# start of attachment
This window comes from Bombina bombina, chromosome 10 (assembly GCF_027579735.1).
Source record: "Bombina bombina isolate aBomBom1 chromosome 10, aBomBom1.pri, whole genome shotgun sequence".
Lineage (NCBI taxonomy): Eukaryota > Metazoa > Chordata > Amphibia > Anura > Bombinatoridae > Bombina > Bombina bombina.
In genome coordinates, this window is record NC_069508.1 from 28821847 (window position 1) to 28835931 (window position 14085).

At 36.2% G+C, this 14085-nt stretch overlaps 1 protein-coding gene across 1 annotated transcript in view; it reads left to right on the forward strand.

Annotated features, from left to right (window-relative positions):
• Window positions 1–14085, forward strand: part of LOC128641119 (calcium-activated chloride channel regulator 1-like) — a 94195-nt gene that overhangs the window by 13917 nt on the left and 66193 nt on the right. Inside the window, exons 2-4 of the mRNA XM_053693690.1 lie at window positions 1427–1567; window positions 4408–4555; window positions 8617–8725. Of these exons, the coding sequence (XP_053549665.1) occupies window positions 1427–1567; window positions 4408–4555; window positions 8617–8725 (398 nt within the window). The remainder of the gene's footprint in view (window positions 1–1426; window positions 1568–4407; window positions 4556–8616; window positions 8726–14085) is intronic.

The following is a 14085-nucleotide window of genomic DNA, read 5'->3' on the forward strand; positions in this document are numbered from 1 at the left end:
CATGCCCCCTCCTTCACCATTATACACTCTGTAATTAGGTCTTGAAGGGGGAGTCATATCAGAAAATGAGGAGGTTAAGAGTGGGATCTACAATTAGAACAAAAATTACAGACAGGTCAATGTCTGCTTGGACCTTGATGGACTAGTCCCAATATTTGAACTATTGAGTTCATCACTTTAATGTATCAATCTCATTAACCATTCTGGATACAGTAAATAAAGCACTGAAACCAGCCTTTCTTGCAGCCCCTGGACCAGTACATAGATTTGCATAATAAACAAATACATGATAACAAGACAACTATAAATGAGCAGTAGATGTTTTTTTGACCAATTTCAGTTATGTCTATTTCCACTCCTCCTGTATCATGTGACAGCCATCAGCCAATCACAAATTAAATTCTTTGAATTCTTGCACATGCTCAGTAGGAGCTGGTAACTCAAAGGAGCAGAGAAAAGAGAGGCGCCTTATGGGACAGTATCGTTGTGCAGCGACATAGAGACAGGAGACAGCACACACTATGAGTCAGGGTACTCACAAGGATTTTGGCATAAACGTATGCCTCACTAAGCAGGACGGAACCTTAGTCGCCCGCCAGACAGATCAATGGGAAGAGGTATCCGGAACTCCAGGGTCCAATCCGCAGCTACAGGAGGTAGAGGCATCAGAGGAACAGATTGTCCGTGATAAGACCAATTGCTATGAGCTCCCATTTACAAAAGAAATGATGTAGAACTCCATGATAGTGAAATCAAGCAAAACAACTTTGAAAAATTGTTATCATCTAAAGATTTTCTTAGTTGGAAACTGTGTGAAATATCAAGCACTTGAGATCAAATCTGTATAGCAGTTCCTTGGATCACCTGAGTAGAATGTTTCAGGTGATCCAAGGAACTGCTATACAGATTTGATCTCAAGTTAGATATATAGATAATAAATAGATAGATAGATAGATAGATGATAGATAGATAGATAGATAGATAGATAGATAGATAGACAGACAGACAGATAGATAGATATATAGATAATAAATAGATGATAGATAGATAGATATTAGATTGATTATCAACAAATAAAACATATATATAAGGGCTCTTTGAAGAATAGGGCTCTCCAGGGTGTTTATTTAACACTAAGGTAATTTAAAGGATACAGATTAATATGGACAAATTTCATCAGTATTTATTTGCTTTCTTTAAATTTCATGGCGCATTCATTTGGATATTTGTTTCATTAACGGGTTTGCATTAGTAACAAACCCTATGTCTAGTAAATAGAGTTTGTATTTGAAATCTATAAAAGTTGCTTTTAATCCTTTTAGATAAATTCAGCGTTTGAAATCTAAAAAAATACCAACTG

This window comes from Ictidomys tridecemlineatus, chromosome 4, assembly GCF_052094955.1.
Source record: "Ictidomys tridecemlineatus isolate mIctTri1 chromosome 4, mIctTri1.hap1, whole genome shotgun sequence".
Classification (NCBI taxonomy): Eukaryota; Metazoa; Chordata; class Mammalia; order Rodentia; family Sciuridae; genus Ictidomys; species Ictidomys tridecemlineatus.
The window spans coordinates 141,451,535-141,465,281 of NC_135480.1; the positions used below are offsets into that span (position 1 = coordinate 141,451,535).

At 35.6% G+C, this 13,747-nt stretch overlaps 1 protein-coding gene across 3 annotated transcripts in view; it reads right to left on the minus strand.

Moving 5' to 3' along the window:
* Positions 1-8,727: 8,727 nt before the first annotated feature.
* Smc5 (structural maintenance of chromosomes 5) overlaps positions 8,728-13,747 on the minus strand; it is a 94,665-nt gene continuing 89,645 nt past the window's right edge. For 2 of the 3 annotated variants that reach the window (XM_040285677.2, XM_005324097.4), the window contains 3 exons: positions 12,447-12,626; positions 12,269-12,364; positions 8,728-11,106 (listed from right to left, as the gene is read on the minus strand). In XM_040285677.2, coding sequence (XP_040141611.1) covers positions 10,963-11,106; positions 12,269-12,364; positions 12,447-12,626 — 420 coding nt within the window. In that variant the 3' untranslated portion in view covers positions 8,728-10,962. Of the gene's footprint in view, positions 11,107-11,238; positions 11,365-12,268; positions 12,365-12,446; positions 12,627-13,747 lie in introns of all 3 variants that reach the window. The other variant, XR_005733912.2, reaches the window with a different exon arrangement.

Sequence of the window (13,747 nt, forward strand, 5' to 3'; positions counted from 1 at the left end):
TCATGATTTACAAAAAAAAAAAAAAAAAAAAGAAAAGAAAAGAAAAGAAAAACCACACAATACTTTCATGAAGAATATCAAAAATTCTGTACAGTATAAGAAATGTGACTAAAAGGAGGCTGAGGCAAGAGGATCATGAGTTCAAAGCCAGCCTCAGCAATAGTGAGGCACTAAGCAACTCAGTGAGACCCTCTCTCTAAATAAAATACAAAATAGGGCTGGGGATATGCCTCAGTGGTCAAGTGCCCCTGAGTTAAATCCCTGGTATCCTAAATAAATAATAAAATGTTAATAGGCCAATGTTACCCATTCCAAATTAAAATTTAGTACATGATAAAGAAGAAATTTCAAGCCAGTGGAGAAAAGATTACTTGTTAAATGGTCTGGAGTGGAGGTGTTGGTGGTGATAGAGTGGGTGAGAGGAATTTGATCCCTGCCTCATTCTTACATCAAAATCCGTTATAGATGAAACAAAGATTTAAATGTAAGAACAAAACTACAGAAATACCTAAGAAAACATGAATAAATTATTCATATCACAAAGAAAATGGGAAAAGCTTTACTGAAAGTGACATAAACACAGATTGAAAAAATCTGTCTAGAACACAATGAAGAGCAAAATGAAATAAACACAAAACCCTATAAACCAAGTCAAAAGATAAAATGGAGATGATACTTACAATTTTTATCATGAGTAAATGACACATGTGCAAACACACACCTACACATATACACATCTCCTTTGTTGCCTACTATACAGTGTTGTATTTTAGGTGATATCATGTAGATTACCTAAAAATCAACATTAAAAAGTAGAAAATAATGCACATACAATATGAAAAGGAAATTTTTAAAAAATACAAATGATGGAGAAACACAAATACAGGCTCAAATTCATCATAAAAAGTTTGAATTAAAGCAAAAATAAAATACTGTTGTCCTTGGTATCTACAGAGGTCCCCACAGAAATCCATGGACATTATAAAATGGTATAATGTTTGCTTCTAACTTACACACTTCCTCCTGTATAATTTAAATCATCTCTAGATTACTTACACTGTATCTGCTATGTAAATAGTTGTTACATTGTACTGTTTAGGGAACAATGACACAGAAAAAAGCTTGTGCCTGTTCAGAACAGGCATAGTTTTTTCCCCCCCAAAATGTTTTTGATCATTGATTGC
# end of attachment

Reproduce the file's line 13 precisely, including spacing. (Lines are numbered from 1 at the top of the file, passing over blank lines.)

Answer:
The window spans coordinates 141,451,535-141,465,281 of NC_135480.1; the positions used below are offsets into that span (position 1 = coordinate 141,451,535).